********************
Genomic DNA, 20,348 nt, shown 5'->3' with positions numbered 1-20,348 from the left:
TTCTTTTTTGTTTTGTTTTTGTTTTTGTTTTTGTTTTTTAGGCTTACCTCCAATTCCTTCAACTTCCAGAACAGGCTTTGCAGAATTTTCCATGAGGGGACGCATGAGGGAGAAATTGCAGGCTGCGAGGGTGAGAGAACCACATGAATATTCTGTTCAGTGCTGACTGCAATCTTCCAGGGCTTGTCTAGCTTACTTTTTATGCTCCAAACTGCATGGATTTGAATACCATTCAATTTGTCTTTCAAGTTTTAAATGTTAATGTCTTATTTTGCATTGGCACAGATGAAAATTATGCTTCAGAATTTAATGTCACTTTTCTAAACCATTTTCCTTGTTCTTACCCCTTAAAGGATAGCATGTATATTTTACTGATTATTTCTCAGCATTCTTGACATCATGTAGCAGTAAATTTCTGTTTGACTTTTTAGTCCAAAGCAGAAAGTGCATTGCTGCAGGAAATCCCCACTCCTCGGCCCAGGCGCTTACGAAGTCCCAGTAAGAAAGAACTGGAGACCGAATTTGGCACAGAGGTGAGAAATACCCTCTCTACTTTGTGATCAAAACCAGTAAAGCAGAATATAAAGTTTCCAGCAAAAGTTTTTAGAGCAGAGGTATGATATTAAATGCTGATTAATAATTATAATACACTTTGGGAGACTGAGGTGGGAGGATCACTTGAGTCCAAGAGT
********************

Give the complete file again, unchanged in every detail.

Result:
Genomic DNA, 20,348 nt, shown 5'->3' with positions numbered 1-20,348 from the left:
TTCTTTTTTGTTTTGTTTTTGTTTTTGTTTTTGTTTTTTAGGCTTACCTCCAATTCCTTCAACTTCCAGAACAGGCTTTGCAGAATTTTCCATGAGGGGACGCATGAGGGAGAAATTGCAGGCTGCGAGGGTGAGAGAACCACATGAATATTCTGTTCAGTGCTGACTGCAATCTTCCAGGGCTTGTCTAGCTTACTTTTTATGCTCCAAACTGCATGGATTTGAATACCATTCAATTTGTCTTTCAAGTTTTAAATGTTAATGTCTTATTTTGCATTGGCACAGATGAAAATTATGCTTCAGAATTTAATGTCACTTTTCTAAACCATTTTCCTTGTTCTTACCCCTTAAAGGATAGCATGTATATTTTACTGATTATTTCTCAGCATTCTTGACATCATGTAGCAGTAAATTTCTGTTTGACTTTTTAGTCCAAAGCAGAAAGTGCATTGCTGCAGGAAATCCCCACTCCTCGGCCCAGGCGCTTACGAAGTCCCAGTAAGAAAGAACTGGAGACCGAATTTGGCACAGAGGTGAGAAATACCCTCTCTACTTTGTGATCAAAACCAGTAAAGCAGAATATAAAGTTTCCAGCAAAAGTTTTTAGAGCAGAGGTATGATATTAAATGCTGATTAATAATTATAATACACTTTGGGAGACTGAGGTGGGAGGATCACTTGAGTCCAAGAGT